The old car was about $1 million, whereas this new one will be sold in Australia later this year from about $600K. It means that whereas the old 57 and 62 was a Rolls-Royce Phantom menace, this new one is more a rival for the Ghost, or the Bentley Mulsanne… or the S65 AMG.
Mercedes-Benz Australia already claims to have a few prospective buyers looking into adding a Maybach to their fleet. All the cars it does sell will be built to order and optioned in a multitude of directions — assuming you’re willing to pay enough, which is something of a no-brainer.
Target buyers include CEOs who need a portable office. The upcoming Pullman will be for the world leaders. Asked why it decided to have another crack at the top nut in the automotive game, Mercedes cited the projected increase in the number of “ultra-rich” people over the next five years.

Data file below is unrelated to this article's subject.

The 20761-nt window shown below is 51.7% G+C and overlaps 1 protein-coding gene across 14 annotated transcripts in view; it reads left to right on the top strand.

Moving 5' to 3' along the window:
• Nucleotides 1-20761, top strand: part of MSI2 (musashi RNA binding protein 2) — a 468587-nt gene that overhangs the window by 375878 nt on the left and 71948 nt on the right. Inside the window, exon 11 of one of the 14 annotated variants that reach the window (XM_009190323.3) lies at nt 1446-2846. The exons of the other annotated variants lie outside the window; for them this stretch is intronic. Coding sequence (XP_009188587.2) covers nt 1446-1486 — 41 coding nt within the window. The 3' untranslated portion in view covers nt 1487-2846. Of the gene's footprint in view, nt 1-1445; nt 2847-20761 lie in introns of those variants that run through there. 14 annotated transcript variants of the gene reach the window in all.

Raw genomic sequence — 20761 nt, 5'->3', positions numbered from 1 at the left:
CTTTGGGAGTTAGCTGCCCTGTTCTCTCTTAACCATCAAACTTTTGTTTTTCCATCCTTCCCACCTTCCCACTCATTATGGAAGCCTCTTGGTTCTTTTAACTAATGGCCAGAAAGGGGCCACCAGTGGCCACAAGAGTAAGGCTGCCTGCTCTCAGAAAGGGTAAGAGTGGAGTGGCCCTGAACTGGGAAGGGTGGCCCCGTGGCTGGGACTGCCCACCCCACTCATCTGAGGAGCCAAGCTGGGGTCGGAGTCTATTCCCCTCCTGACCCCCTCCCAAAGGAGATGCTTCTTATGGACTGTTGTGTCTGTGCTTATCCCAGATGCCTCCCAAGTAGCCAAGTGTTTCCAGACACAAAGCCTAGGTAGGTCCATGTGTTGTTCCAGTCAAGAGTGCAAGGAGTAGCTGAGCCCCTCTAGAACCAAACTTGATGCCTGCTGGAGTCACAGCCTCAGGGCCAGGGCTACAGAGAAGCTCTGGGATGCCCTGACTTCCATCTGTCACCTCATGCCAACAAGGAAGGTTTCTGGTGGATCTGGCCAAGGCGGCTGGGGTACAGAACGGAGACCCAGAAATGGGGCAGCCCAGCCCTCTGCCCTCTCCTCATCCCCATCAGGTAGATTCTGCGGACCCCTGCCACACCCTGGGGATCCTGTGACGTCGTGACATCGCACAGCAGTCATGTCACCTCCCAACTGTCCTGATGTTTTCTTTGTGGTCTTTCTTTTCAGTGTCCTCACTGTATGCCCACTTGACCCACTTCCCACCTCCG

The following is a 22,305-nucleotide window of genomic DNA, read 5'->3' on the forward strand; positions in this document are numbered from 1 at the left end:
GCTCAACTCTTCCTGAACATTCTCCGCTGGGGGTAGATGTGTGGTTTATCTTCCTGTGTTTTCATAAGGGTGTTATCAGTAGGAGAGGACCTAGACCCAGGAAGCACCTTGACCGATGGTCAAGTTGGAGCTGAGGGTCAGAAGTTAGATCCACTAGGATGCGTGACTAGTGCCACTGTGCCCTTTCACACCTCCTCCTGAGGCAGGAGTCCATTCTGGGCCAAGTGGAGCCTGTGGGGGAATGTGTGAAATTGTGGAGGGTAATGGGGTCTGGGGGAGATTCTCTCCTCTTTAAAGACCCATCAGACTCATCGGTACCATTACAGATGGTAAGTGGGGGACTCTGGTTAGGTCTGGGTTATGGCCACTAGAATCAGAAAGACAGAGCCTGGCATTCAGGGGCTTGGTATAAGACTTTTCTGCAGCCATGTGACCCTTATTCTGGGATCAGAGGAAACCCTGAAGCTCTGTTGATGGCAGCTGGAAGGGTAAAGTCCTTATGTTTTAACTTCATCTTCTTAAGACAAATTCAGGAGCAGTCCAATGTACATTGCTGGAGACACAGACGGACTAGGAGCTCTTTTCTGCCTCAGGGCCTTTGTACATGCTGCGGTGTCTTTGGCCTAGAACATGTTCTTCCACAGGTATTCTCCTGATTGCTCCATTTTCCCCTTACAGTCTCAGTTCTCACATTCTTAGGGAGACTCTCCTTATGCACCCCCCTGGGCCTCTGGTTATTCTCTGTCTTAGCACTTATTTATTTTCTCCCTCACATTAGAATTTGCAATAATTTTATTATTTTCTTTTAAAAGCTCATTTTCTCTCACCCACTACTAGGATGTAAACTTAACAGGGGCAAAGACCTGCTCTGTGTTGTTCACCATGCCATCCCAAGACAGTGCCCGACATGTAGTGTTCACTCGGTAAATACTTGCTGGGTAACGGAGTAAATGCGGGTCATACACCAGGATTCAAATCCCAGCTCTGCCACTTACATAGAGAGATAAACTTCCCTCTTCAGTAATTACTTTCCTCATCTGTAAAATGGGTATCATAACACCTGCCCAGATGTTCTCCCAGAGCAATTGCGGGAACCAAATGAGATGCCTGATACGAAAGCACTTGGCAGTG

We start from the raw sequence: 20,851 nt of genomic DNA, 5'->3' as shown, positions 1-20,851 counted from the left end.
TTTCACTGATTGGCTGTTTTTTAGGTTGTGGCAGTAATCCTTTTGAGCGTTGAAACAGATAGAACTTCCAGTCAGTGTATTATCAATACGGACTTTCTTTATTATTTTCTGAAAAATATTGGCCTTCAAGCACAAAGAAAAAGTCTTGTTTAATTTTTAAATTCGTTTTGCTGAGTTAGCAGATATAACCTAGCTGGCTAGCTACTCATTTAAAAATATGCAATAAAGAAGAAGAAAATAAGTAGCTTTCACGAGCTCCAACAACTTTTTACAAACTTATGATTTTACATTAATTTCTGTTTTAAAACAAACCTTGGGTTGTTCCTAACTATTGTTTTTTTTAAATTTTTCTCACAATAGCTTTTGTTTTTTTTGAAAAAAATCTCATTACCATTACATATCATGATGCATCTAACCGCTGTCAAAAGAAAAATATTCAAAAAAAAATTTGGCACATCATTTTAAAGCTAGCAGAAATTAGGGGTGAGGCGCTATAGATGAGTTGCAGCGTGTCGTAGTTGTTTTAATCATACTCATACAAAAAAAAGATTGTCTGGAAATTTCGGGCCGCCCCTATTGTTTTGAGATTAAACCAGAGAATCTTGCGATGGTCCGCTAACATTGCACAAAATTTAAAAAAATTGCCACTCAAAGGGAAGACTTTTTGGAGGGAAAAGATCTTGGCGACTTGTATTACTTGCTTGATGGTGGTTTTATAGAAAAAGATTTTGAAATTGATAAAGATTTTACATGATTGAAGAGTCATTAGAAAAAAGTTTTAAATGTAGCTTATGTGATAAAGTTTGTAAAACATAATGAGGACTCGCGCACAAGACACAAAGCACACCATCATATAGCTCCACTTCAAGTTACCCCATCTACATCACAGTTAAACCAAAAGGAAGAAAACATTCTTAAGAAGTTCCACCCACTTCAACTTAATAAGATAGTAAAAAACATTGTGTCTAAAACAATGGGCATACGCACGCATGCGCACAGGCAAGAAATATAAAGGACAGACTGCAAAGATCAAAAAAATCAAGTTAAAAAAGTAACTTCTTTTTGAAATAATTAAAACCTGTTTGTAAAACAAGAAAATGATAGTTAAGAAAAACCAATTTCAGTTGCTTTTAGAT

In 2014, 211,275 people were classified as ultra rich, with about $30 trillion in assets in total. By 2019 Mercedes believes this will grow to about 250,000 people with $40 trillion in assets. We’ll leave the politics out of it, but you always have the comments section…
We had a drive this week at the global launch, given we were already in the US for the Detroit motor show. More than the drive, we also had a ride in the back, which is really where the action is in a car like this.
First, a quick look at what differentiates the Maybach from its S-Class siblings. Right off the bat it’s 200mm longer in the wheelbase at 3365mm, and 207mm greater in overall length at 5453mm. It also weighs about 120kg more than an S600 LWB.